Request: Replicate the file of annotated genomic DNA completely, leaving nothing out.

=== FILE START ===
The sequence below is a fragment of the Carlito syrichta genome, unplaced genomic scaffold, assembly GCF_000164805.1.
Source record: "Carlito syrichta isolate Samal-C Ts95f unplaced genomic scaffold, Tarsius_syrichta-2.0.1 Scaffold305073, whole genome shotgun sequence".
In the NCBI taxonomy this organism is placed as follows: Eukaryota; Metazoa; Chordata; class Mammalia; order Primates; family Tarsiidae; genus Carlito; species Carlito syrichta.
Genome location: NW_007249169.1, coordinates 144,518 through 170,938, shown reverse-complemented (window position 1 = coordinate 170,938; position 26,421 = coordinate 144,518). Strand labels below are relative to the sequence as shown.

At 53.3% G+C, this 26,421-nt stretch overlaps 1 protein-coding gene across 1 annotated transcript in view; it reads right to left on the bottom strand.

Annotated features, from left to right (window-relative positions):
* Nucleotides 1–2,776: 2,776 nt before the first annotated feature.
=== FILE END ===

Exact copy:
The sequence below is a fragment of the Carlito syrichta genome, unplaced genomic scaffold, assembly GCF_000164805.1.
Source record: "Carlito syrichta isolate Samal-C Ts95f unplaced genomic scaffold, Tarsius_syrichta-2.0.1 Scaffold305073, whole genome shotgun sequence".
In the NCBI taxonomy this organism is placed as follows: Eukaryota; Metazoa; Chordata; class Mammalia; order Primates; family Tarsiidae; genus Carlito; species Carlito syrichta.
Genome location: NW_007249169.1, coordinates 144,518 through 170,938, shown reverse-complemented (window position 1 = coordinate 170,938; position 26,421 = coordinate 144,518). Strand labels below are relative to the sequence as shown.

At 53.3% G+C, this 26,421-nt stretch overlaps 1 protein-coding gene across 1 annotated transcript in view; it reads right to left on the bottom strand.

Annotated features, from left to right (window-relative positions):
* Nucleotides 1–2,776: 2,776 nt before the first annotated feature.